Film Review: GracelandVenality supersedes morality when self-serving adults sacrifice their children’s welfare.
The social and economic pitfalls facing the vast urban underclass of Manila’s sprawling metropolitan area are depicted with unflinching regard in Ron Morales’ observant low-budget Filipino feature, a blend of ruthless crime drama and grim thriller. Latching onto issues uncomfortably familiar in far-flung corners of the world, including human trafficking, endemic official corruption and the pitiless consequences of organized crime, Graceland could leverage supportive word of mouth to expand Drafthouse Films’ platform theatrical release and multi-format VOD distribution beyond predictable urban centers to achieve broader recognition.
Marlon Villar (Arnold Reyes) works as a driver for local congressman Chango (Menggie Cobarrubias), navigating the metro-Manila region while caring for his young daughter Evie (Ella Guevara) and looking after his chronically ill wife, whose long-term hospitalization is a source of constant anguish. In addition to shuttling around the congressman, his wife and their daughter Sophia (Patricia Ona Gayod), Villar has the unsavory task of selecting underage girls from Manila’s brothels to sleep with Chango, an unrepentant pedophile. Ironically these victims are barely older then both Villar and Chango’s daughters, who are best friends despite their differing social classes.
After picking Evie and Sophia up after school one afternoon, Villar and the girls get carjacked by an armed kidnapper disguised as a cop intending to hold Sophia for ransom. Forced to drive to a remote location, Villar is viciously beaten unconscious and when he comes to, his beloved daughter has vanished. A phone call from the kidnappers directs him to tell the congressman to prepare a substantial payment for the safe return of Chango’s child, while they hold Evie captive to ensure Villar’s cooperation.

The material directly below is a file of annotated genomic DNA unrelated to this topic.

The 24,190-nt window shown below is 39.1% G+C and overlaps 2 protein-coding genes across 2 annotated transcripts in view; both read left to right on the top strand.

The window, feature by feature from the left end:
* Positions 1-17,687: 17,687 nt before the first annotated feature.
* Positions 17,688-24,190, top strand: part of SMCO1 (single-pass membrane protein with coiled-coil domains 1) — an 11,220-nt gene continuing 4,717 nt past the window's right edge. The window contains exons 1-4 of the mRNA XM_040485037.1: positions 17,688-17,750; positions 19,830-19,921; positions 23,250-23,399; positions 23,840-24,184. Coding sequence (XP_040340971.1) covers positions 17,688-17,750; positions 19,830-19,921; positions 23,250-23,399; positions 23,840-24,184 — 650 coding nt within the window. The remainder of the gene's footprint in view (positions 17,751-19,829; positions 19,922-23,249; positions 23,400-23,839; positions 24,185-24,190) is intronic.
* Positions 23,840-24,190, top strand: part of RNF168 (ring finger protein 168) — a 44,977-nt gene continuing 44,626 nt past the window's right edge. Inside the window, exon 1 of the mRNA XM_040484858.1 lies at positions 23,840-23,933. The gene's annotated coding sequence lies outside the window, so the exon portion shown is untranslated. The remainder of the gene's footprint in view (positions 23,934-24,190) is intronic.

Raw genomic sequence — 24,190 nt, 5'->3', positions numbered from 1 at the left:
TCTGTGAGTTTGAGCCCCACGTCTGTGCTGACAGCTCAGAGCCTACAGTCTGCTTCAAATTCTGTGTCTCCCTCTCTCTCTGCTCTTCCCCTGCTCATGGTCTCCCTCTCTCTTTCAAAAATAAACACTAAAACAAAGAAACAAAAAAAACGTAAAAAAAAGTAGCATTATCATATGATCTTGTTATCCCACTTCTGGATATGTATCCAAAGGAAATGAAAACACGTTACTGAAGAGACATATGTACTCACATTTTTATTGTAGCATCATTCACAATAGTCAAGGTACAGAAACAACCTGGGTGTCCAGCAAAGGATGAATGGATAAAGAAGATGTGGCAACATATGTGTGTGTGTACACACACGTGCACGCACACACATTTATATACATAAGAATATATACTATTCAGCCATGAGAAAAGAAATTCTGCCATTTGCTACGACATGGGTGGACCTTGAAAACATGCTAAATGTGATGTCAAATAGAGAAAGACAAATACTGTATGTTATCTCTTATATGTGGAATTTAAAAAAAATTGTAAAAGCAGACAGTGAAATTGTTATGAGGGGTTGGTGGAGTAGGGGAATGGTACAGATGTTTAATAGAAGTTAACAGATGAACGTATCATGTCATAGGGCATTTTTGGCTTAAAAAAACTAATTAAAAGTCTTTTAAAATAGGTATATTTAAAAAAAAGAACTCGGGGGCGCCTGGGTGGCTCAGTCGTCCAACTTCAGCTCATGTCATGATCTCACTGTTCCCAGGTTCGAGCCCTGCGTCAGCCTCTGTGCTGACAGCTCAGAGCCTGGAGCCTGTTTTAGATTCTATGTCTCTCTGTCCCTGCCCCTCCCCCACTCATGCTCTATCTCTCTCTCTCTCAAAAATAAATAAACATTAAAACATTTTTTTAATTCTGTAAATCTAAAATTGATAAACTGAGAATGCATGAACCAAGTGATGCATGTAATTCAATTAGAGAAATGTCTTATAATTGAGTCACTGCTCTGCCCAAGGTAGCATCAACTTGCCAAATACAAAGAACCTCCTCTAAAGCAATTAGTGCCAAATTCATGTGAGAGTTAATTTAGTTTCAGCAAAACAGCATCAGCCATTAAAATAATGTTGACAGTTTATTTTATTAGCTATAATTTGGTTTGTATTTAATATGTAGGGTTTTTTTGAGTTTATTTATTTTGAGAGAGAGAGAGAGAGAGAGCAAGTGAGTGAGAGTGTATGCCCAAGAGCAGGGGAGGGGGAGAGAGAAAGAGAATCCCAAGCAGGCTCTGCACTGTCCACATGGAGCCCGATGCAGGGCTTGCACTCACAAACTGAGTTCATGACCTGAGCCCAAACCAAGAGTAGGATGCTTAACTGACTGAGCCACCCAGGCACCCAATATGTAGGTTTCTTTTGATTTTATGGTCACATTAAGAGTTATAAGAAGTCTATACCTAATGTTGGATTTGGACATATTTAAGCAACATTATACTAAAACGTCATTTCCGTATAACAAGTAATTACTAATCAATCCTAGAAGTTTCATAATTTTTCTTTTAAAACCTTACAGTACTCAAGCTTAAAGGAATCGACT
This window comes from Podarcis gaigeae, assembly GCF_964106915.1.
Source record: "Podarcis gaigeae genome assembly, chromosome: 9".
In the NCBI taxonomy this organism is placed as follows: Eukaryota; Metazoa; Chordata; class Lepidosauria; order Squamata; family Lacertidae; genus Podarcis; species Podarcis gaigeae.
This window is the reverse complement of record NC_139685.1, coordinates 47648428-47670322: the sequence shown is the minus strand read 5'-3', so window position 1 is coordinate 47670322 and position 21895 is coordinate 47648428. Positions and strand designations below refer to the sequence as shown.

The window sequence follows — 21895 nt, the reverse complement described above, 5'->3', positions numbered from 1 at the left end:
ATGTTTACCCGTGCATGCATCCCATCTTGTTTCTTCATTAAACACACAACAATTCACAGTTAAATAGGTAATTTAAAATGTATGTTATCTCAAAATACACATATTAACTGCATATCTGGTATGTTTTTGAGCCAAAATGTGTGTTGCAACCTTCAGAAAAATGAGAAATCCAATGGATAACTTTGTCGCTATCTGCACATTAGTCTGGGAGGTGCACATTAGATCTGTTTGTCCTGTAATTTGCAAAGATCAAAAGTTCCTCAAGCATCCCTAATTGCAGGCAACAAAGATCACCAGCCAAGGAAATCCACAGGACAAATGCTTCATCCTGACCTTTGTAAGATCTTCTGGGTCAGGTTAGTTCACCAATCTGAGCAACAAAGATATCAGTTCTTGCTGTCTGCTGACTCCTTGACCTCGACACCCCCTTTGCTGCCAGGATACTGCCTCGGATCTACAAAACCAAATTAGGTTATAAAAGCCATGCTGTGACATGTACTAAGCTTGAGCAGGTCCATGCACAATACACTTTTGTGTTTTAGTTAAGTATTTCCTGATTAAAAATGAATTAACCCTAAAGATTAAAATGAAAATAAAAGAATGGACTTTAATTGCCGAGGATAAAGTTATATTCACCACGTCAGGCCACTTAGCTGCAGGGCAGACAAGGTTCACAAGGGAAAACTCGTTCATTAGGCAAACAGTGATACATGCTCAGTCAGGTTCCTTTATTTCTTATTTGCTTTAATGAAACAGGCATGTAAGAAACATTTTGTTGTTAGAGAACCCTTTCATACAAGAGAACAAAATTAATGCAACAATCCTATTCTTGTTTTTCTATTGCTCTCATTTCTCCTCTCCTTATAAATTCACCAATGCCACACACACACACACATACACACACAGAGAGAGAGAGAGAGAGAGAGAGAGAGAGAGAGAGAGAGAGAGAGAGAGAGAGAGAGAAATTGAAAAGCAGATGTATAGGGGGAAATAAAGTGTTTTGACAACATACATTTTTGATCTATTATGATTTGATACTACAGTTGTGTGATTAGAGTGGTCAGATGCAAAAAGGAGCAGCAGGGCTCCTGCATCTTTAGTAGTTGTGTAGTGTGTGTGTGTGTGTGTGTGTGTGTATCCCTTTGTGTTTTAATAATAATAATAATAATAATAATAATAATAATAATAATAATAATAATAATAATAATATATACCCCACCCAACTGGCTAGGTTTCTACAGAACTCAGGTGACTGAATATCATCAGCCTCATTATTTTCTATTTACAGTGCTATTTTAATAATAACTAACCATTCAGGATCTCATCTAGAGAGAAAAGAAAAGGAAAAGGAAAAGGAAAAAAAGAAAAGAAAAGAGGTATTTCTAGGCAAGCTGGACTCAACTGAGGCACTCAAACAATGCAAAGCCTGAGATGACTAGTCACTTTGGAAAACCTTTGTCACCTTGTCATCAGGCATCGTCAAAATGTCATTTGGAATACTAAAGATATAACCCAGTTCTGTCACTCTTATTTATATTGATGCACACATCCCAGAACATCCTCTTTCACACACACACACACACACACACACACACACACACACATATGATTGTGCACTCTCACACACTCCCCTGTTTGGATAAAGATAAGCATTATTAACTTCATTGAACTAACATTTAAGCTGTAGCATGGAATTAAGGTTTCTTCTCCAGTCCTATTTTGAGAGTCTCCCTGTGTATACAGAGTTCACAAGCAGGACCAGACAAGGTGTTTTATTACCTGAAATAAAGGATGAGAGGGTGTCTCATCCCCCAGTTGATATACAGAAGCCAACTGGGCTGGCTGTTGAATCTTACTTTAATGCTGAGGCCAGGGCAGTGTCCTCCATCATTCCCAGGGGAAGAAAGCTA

As Villar desperately casts about for any leads that might help him locate Evie—convinced that his patron’s reluctance to pay the ransom may result in her death—the kidnappers gradually reveal their ulterior motive behind the abduction: exposing the details of Chango’s predatory sexual activities to the media. Meanwhile, a corrupt cop working for the congressman pressures Villar to reveal whether he had any role in staging the crime to obtain a share of the ransom. With his options narrowing on all sides, Villar must determine the right combination of moves that could liberate his daughter from her captors while clearing him of official suspicion.
At times almost teetering on the verge of melodrama, the punishing twists of Morales’ unrelenting script quickly dispel any air of easy sentimentality. The spare, tightly wound narrative ultimately turns on the hard-eyed, relentless efficacy of the plot, as well as the certainty of Reyes’ performance.
Surrounded by cynical criminality, Villar finds himself with few options if he’s to avoid sinking to the level of his tormentors, resulting in a palpable despair that gradually develops in Reyes’ drawn features, confused speech and wounded body language. Both menacing and repugnant as the corrupt politician, Cobarrubias and Dido de la Paz as his sleazy police henchman come off as appropriately abhorrent, while the two professional young actresses impressively acquit themselves in their challenging roles.
Morales shoots the Manila region’s bleak urban landscapes and low-rent red-light districts from an almost furtive perspective, with off-center framing, handheld sequences and grimy imagery expertly captured by cinematographer Sung Rae Cho conveying the characters’ escalating desperation.
The unfamiliar locations and casual crime characteristic of the film’s setting may initially appear well-removed from the concerns of everyday Americans, but with violence against children and random, unprovoked public assaults making headlines on a disturbingly frequent basis in the U.S., Graceland’s concerns may in actuality hit distressingly close to home.
—The Hollywood Reporter